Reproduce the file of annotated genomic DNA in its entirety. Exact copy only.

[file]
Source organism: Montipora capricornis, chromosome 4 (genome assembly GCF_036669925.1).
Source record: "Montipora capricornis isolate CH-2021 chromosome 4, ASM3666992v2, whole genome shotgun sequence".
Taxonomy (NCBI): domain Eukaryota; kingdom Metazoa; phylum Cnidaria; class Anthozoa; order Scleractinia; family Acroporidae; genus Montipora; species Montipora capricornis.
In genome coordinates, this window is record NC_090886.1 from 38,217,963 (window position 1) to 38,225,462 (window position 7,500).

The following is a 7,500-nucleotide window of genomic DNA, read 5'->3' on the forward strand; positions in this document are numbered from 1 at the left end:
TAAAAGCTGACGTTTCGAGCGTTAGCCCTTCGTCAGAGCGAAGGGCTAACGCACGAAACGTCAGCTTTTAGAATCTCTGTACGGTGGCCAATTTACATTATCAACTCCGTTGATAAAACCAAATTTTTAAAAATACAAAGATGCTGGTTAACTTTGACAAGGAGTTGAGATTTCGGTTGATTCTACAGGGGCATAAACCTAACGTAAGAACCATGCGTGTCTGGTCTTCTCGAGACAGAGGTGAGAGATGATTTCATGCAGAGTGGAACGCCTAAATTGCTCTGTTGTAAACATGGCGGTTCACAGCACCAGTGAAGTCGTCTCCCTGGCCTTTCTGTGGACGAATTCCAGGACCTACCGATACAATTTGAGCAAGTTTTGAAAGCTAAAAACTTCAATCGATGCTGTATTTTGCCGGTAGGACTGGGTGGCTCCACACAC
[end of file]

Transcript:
Source organism: Montipora capricornis, chromosome 4 (genome assembly GCF_036669925.1).
Source record: "Montipora capricornis isolate CH-2021 chromosome 4, ASM3666992v2, whole genome shotgun sequence".
Taxonomy (NCBI): domain Eukaryota; kingdom Metazoa; phylum Cnidaria; class Anthozoa; order Scleractinia; family Acroporidae; genus Montipora; species Montipora capricornis.
In genome coordinates, this window is record NC_090886.1 from 38,217,963 (window position 1) to 38,225,462 (window position 7,500).

The following is a 7,500-nucleotide window of genomic DNA, read 5'->3' on the forward strand; positions in this document are numbered from 1 at the left end:
TAAAAGCTGACGTTTCGAGCGTTAGCCCTTCGTCAGAGCGAAGGGCTAACGCACGAAACGTCAGCTTTTAGAATCTCTGTACGGTGGCCAATTTACATTATCAACTCCGTTGATAAAACCAAATTTTTAAAAATACAAAGATGCTGGTTAACTTTGACAAGGAGTTGAGATTTCGGTTGATTCTACAGGGGCATAAACCTAACGTAAGAACCATGCGTGTCTGGTCTTCTCGAGACAGAGGTGAGAGATGATTTCATGCAGAGTGGAACGCCTAAATTGCTCTGTTGTAAACATGGCGGTTCACAGCACCAGTGAAGTCGTCTCCCTGGCCTTTCTGTGGACGAATTCCAGGACCTACCGATACAATTTGAGCAAGTTTTGAAAGCTAAAAACTTCAATCGATGCTGTATTTTGCCGGTAGGACTGGGTGGCTCCACACAC